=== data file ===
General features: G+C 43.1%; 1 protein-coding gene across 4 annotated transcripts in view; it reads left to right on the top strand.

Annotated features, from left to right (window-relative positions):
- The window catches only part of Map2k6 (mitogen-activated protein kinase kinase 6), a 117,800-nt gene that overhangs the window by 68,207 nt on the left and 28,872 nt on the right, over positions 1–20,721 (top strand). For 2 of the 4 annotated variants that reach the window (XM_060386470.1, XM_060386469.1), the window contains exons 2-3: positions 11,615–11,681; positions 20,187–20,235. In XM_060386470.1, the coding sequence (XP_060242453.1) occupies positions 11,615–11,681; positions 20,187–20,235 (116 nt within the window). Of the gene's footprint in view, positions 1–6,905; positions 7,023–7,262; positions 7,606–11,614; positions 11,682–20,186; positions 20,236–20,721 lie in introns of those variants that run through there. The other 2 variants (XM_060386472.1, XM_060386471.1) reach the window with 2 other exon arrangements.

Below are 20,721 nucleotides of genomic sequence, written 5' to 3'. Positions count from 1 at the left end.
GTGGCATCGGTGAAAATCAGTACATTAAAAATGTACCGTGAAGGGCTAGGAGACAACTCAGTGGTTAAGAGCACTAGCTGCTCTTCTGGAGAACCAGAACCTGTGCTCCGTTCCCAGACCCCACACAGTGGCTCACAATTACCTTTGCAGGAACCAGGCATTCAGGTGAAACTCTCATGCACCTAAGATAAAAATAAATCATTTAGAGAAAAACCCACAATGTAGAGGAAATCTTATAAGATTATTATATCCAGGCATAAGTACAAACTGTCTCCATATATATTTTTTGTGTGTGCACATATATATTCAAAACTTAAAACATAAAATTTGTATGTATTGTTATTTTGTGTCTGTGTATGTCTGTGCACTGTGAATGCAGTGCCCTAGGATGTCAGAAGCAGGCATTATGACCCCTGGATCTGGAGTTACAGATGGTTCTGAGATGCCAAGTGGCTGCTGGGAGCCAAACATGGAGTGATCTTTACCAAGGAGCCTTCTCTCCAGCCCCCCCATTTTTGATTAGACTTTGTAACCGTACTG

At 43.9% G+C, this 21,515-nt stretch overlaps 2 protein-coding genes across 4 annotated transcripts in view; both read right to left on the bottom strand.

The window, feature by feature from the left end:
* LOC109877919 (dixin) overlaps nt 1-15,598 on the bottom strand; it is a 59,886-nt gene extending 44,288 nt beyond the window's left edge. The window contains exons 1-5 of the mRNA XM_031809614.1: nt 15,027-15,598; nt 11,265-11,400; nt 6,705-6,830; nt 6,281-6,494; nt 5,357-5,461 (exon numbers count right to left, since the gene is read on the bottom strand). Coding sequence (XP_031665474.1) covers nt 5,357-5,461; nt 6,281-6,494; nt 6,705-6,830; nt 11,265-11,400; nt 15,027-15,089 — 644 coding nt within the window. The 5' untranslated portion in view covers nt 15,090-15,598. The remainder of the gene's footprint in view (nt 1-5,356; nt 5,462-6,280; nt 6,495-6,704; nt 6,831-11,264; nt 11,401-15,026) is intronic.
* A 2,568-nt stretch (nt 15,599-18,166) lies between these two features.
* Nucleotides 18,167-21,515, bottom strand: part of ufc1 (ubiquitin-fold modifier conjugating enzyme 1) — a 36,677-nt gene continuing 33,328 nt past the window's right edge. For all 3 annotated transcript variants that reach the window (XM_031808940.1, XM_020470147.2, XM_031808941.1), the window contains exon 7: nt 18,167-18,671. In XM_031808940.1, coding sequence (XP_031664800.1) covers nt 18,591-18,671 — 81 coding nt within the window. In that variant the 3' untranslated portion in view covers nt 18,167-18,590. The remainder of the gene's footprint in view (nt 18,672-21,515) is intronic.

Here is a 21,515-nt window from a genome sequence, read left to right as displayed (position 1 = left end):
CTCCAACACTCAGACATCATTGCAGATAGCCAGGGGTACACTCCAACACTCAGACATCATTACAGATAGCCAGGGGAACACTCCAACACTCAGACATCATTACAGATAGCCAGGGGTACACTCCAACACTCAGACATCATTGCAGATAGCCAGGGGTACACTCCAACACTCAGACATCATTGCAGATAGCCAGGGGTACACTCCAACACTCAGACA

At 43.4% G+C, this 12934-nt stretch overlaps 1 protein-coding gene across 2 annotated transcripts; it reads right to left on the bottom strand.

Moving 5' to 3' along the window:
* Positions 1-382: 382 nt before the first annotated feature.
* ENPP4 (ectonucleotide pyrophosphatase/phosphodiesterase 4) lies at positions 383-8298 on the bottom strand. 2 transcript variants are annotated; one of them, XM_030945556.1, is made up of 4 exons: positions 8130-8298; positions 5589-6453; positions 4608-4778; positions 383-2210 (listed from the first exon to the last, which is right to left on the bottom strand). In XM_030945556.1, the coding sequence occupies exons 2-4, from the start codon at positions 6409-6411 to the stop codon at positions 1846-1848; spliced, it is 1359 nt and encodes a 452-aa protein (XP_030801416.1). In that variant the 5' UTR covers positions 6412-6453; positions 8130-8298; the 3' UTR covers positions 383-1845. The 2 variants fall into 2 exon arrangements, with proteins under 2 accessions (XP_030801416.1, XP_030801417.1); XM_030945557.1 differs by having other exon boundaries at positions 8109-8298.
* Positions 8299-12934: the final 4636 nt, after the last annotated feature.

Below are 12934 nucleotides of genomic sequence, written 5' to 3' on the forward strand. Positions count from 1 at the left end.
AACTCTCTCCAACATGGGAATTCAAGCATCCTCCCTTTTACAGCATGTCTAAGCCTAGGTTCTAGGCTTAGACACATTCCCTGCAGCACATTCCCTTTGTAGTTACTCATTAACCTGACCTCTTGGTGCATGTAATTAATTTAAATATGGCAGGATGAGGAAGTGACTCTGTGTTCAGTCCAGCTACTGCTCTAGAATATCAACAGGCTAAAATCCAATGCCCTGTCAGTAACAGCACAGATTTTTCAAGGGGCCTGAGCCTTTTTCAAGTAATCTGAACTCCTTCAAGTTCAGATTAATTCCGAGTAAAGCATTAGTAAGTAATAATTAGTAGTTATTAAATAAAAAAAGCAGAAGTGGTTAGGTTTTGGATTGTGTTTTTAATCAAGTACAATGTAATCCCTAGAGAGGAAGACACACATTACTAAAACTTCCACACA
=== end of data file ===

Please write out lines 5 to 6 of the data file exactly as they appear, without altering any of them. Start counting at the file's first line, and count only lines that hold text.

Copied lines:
GTGGCATCGGTGAAAATCAGTACATTAAAAATGTACCGTGAAGGGCTAGGAGACAACTCAGTGGTTAAGAGCACTAGCTGCTCTTCTGGAGAACCAGAACCTGTGCTCCGTTCCCAGACCCCACACAGTGGCTCACAATTACCTTTGCAGGAACCAGGCATTCAGGTGAAACTCTCATGCACCTAAGATAAAAATAAATCATTTAGAGAAAAACCCACAATGTAGAGGAAATCTTATAAGATTATTATATCCAGGCATAAGTACAAACTGTCTCCATATATATTTTTTGTGTGTGCACATATATATTCAAAACTTAAAACATAAAATTTGTATGTATTGTTATTTTGTGTCTGTGTATGTCTGTGCACTGTGAATGCAGTGCCCTAGGATGTCAGAAGCAGGCATTATGACCCCTGGATCTGGAGTTACAGATGGTTCTGAGATGCCAAGTGGCTGCTGGGAGCCAAACATGGAGTGATCTTTACCAAGGAGCCTTCTCTCCAGCCCCCCCATTTTTGATTAGACTTTGTAACCGTACTG

At 43.9% G+C, this 21,515-nt stretch overlaps 2 protein-coding genes across 4 annotated transcripts in view; both read right to left on the bottom strand.